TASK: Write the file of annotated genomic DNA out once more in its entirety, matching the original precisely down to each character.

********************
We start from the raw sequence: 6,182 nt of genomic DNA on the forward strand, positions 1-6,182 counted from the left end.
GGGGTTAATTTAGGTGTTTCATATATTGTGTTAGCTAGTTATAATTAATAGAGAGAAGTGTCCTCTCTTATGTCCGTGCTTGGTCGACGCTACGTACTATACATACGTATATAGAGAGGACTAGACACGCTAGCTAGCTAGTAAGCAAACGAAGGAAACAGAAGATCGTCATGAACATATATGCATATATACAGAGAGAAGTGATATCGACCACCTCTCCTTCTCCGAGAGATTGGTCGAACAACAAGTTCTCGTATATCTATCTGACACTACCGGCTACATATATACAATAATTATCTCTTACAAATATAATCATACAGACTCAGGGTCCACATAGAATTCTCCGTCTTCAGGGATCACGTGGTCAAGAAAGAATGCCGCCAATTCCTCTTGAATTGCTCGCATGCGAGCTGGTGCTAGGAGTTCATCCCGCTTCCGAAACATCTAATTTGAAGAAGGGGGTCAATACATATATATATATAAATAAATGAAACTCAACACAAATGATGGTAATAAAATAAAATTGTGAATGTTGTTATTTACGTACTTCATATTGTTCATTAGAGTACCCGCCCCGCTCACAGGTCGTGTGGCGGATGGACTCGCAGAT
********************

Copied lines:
We start from the raw sequence: 6,182 nt of genomic DNA on the forward strand, positions 1-6,182 counted from the left end.
GGGGTTAATTTAGGTGTTTCATATATTGTGTTAGCTAGTTATAATTAATAGAGAGAAGTGTCCTCTCTTATGTCCGTGCTTGGTCGACGCTACGTACTATACATACGTATATAGAGAGGACTAGACACGCTAGCTAGCTAGTAAGCAAACGAAGGAAACAGAAGATCGTCATGAACATATATGCATATATACAGAGAGAAGTGATATCGACCACCTCTCCTTCTCCGAGAGATTGGTCGAACAACAAGTTCTCGTATATCTATCTGACACTACCGGCTACATATATACAATAATTATCTCTTACAAATATAATCATACAGACTCAGGGTCCACATAGAATTCTCCGTCTTCAGGGATCACGTGGTCAAGAAAGAATGCCGCCAATTCCTCTTGAATTGCTCGCATGCGAGCTGGTGCTAGGAGTTCATCCCGCTTCCGAAACATCTAATTTGAAGAAGGGGGTCAATACATATATATATATAAATAAATGAAACTCAACACAAATGATGGTAATAAAATAAAATTGTGAATGTTGTTATTTACGTACTTCATATTGTTCATTAGAGTACCCGCCCCGCTCACAGGTCGTGTGGCGGATGGACTCGCAGAT